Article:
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David Hurwitz, May 2008

The Concierto serenata for harp and orchestra is Rodrigo's finest concerto, the one best suited to its solo instrument, with tunes and timbres that reveal the composer's gracious lyricism (and disguise his near total lack of dramatic tension) to best effect. A harp, of course, sounds sort of like a guitar, and more so--much wider in range, dynamics, and sonorous potential. So it should come as no surprise that the Concierto de Aranjuez works even better in this, the composer's own transcription. The problem with the original version is that the guitar is usually inaudible unless the orchestra is kept down to the point where you wonder why it's there at all. Today of course, amplification helps, but it can't entirely conceal the basic mismatch of timbres.

These performances are splendid. Gwyneth Wentink commands a lovely, liquid tone that doesn't thin out excessively in the instrument's upper register, and she's perfectly balanced against the larger ensemble. Conductor Maximiano Valdes accompanies with spirit, and the orchestra plays this never very difficult music with the sweetness and purity Rodrigo's melodies require. I'm sure some listeners will disagree with me here (particularly guitar enthusiasts) about the relative merits of the two versions of the Concierto de Aranjuez, but Rodrigo's music with harp permits an additional touch of textural opulence otherwise missing in his orchestral writing. This disc is pure pleasure, plain and simple.

Phillip Scott
Fanfare, June 2007

This is the ninth release in Naxos's very fine series of Rodrigo's complete orchestral works, and it is one of the most attractive. The great Spanish composer had a feel for the harp, inspired as he was by the playing of his fellow Catalan, the virtuoso harpist Nicanor Zabaleta. Both the Concierto serenata of 1952 and the 1974 adaptation of the famous guitar concerto were written for Zabaleta; the shorter but similarly piquant Sones en la Giralda was composed for another renowned Spanish harpist, Marisa Robles. Whether in the sprightly outer movements of the larger works or the impressionistic "Sevillana" night-scene that opens the Sones en la Giralda, his light touch in scoring and memorable melodic motifs exemplify Rodrigo's best work.

You may be wondering how the ubiquitous Concierto de Aranjuez fares on harp. Inevitably, something of the flamenco feel is lost, both in the strumming rhythms of the first movement and the quasi-improvisational inflections of the famous melody in the second. On the other hand, listen to the sensitivity with which Gwyneth Wentink shapes and colors the solo cadenza further into that movement. Originally from the Netherlands, Wentink won first prize at the Young Concert Artists International Auditions in New York in 1999 (when she was 17!) and a swag of other international awards. No wonder, as she is a superb musician.

Of the nine Naxos issues so far, those of the cello and violin concertos (8.555840) and the one under review are mandatory acquisitions.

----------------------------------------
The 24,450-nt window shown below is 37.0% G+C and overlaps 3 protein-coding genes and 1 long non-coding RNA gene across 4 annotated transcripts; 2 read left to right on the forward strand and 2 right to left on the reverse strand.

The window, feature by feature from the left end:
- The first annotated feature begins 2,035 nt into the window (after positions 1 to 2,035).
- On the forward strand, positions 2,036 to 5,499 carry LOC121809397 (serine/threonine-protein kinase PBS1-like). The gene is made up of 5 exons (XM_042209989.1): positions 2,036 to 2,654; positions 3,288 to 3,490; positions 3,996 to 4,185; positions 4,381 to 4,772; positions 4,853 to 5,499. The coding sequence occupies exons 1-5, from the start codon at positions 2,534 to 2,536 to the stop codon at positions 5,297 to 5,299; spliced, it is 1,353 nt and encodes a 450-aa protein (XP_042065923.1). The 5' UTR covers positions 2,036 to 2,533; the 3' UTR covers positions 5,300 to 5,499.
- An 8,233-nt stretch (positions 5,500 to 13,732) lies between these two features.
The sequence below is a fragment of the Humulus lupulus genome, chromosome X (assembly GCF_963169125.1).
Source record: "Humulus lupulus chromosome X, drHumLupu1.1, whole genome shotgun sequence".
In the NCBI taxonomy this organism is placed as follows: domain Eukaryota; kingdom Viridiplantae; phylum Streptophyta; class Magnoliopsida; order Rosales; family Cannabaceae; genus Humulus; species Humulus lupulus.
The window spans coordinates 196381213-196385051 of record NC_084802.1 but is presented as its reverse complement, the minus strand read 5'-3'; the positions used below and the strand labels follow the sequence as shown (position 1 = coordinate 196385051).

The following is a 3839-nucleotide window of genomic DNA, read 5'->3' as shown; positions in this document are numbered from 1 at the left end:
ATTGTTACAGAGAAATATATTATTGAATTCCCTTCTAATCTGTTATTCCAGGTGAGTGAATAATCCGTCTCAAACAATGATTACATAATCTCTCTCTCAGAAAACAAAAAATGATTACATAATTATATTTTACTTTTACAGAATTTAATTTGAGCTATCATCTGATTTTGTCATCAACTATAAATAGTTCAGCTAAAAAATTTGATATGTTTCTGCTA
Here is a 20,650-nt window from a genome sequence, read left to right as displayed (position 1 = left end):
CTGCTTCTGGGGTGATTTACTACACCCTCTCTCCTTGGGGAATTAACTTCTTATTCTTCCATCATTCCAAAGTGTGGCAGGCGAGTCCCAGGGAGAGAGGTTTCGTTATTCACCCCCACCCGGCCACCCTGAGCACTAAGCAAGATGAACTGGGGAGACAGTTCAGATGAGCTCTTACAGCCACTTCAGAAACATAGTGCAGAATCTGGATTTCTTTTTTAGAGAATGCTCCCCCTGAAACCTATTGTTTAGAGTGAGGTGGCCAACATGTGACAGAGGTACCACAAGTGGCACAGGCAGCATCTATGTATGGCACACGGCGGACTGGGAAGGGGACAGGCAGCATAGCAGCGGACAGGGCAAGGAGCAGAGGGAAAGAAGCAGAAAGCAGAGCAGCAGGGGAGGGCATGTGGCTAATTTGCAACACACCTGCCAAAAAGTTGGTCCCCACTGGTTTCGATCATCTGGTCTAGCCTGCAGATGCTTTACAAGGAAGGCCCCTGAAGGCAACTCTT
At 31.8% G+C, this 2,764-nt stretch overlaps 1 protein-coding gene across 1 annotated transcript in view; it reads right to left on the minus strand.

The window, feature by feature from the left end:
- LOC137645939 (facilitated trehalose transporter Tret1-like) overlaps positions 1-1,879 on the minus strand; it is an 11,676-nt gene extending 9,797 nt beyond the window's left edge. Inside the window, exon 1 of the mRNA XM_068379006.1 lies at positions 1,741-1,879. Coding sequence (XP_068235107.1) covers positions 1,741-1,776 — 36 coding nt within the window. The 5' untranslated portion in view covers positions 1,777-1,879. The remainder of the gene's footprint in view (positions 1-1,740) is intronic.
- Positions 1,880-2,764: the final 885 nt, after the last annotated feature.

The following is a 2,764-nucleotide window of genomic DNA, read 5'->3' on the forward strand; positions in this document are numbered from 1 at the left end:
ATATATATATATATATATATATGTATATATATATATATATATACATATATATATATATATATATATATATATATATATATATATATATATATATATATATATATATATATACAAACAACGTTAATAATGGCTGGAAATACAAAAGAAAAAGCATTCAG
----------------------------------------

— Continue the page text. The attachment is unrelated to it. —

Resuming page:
Christopher Latham
Limelight, April 2007

This disc contains the wonderful transcription of [Rodrigo’s Concierto de Aranjuez] which he made in 1974, as well as two earlier works for harp and orchestra, the Concierto serenata and the Sones en la Giralda (Fantasia Sevillana). Both of these works are joyful, bright, with beautiful melodies and loads of Iberian charm.

It is difficult to write joyful music in the modern world—too often it can be wrongly interpreted as banal—curiously composers from sunny climates seem to produce more joyful works than their “greyer” northern cousins. Certainly it is not an issue of skill. Rodrigo stated that he “attempted in these pieces to accomplish a very difficult thing—to make the works light, clear and joyful, revealing the harp’s child-like soul”.

The more I listened to this disc, the more charming it became to me. Wentick’s harp playing throughout is unusually beautiful.

American Record Guide, April 2007

"Up to now I have treasured the performances of these same works by Isabelle Moretti, Edmon Colomer, and the Seville Symphony on Valois (4815, Sept/Oct 1999). But, in making comparisons, I've come to prefer this Naxos recording (Volume 9 of Rodrigo's complete orchestral music). While Moretti, Colomer, and the Valois engineers are elegant and smooth, 25-year-old Dutch harpist Gwyneth Wentink has a range of expression from mysteriosa to ebullient that is the perfect match for the bright upbeat rhythms, lilting lyricism, and depth of orchestral detail that Maximiano Valdes elicits from the excellent orchestra he's led since 1994."

"Wentink certainly has a flow and feel for rubato that matches the "bird-like twitter" freshness Valdes brings to the outer movements of the Concierta Serenata. They also are able to better relax into II's Adagio moodiness than Moretti and Colomer. And Wentink's cadenza leading into III is quite a tour de force. Wentink and Valdes are also superior in Sounds of the Giralda as they create truly eerie, haunting textures in the first half."

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